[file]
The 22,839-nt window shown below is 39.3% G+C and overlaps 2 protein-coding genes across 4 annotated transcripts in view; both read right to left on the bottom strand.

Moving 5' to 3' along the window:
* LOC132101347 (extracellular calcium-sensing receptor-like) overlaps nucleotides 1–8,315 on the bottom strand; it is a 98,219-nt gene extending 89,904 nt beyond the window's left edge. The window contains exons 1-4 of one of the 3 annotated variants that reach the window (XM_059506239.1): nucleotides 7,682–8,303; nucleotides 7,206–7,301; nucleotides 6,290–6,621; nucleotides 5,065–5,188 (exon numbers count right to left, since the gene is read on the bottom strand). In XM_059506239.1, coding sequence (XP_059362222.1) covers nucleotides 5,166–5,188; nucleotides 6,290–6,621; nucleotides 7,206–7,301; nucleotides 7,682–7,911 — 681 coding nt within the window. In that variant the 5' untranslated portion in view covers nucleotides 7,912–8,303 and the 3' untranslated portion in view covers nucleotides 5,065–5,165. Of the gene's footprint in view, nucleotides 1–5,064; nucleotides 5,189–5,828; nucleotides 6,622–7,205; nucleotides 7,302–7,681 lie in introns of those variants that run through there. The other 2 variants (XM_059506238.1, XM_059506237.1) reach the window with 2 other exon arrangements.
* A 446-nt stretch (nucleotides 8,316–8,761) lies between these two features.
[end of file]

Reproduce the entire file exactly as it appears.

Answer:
The 22,839-nt window shown below is 39.3% G+C and overlaps 2 protein-coding genes across 4 annotated transcripts in view; both read right to left on the bottom strand.

Moving 5' to 3' along the window:
* LOC132101347 (extracellular calcium-sensing receptor-like) overlaps nucleotides 1–8,315 on the bottom strand; it is a 98,219-nt gene extending 89,904 nt beyond the window's left edge. The window contains exons 1-4 of one of the 3 annotated variants that reach the window (XM_059506239.1): nucleotides 7,682–8,303; nucleotides 7,206–7,301; nucleotides 6,290–6,621; nucleotides 5,065–5,188 (exon numbers count right to left, since the gene is read on the bottom strand). In XM_059506239.1, coding sequence (XP_059362222.1) covers nucleotides 5,166–5,188; nucleotides 6,290–6,621; nucleotides 7,206–7,301; nucleotides 7,682–7,911 — 681 coding nt within the window. In that variant the 5' untranslated portion in view covers nucleotides 7,912–8,303 and the 3' untranslated portion in view covers nucleotides 5,065–5,165. Of the gene's footprint in view, nucleotides 1–5,064; nucleotides 5,189–5,828; nucleotides 6,622–7,205; nucleotides 7,302–7,681 lie in introns of those variants that run through there. The other 2 variants (XM_059506238.1, XM_059506237.1) reach the window with 2 other exon arrangements.
* A 446-nt stretch (nucleotides 8,316–8,761) lies between these two features.